NASA is in the market for an overhaul in avionics. Their goal is to reduce the detrimental environmental impact aircrafts have on our planet as well as innovate UAV systems. NASA is looking for transformative solutions and is thinking outside the box by investing in new systems that could completely change the way we travel via the air. As part of their Convergent Aeronautics Solutions (CAS) project, NASA has selected six ideas to assess their feasibility. Right now they are pipe dreams which may never be feasible either due to cost or limitations in technology, however you cannot design a unique solution by staying inside the lines.
In fact, NASA experts have busted out their crayons and drawn outside the box to come up with new ideas. Some of which include simulators that are entirely computerized, saving time and money when it comes to testing new aircraft designs. Another is a digital twin for planes to anticipate aging and repairs as advanced prediction could save lives and reduce operational costs. From a more hypothetical standpoint, they will try to answer the question of whether or not artificial intelligence is advanced enough to fly a plane in tricky situations, like bad weather or other aircraft flying too close. Two other ideas involve electric propulsion to power a plane instead of petroleum-based fuels.
Greased Lighting takes off and lands like a helicopter, but flies like a plane! (Video Credit: NASA/ Gary Banziger)
Tests are already underway on electric planes, the most recent being a prototype by the name of Greased Lightening or GL-10. It has ten engines and eight propellers. The plane can lift off like a helicopter with its wings perpendicular to the ground, and then the wings turn to their traditional position to start flying forward. GL-10 lands in the same way it takes off, as the wings turn 45 degrees and lower the plane to a safety. The first prototype has a 10-foot wingspan and has successfully taken off and landed in the last 5 test flights. The plane is also amazingly quiet as with electric engines it is no more than a whisper by comparison. With continued successful test flights, they will find ways to make the plane larger, addressing the challenges that come with more mass and drag.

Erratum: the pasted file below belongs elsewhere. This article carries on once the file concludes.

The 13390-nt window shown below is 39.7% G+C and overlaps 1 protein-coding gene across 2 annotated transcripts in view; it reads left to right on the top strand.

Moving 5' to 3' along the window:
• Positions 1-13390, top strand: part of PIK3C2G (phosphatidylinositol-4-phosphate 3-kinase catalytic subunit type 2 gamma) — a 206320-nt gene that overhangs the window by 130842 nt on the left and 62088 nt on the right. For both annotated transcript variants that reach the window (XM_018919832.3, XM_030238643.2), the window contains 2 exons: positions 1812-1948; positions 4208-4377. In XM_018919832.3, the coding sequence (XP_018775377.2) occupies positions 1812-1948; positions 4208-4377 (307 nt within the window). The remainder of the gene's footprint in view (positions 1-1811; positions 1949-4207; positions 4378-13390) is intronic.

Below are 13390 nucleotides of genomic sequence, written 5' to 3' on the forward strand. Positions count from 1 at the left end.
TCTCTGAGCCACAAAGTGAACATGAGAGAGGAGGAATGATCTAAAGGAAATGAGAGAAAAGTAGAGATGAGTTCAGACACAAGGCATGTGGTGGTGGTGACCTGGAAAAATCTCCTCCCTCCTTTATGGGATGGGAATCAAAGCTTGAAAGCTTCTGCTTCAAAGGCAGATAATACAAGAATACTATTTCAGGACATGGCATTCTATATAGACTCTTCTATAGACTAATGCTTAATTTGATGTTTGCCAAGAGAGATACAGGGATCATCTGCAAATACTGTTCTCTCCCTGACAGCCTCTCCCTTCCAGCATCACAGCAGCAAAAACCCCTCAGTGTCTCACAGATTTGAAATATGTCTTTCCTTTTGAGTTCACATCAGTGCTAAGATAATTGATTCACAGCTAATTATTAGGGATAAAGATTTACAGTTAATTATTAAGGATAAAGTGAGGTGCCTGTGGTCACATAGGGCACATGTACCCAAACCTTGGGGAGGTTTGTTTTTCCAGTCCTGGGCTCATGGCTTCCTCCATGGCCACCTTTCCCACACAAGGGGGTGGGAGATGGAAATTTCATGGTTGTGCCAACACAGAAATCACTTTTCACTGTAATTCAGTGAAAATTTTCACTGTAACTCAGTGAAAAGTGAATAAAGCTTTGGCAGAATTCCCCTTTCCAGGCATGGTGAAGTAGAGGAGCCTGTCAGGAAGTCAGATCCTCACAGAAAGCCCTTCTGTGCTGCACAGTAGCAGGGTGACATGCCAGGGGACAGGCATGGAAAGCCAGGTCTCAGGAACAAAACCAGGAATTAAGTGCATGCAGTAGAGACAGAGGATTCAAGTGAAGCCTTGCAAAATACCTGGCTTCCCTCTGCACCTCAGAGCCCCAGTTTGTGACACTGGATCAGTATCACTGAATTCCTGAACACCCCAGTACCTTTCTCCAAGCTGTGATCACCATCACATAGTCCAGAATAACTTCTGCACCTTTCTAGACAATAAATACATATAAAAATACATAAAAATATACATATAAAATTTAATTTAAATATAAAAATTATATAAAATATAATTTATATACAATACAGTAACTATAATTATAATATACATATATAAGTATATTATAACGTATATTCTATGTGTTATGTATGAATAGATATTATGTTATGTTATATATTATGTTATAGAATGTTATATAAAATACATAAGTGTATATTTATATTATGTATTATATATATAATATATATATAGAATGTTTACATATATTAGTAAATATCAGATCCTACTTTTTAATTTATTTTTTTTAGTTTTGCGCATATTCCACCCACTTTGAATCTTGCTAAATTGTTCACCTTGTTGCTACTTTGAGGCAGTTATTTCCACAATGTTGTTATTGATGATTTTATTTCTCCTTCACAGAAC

As part of the Environmentally Responsible Aviation (ERA) project, NASA recently shared new experiments to make existing jet liners more efficient. The first one blows jets of air on the vertical tail during takeoff, allowing for a much smaller vertical tail; this will reduce drag while flying, when the vertical tail is less important. The second test is a jet-grade bug repeller! They are testing five different coatings that keep bug residue from sticking to the wings of a plane. Bug guts increase the drag of the plane by disrupting airflow over the wings. While these may appear to be small changes, they can save millions of dollars in fuel consumption and emissions and may be retrofitted to existing planes.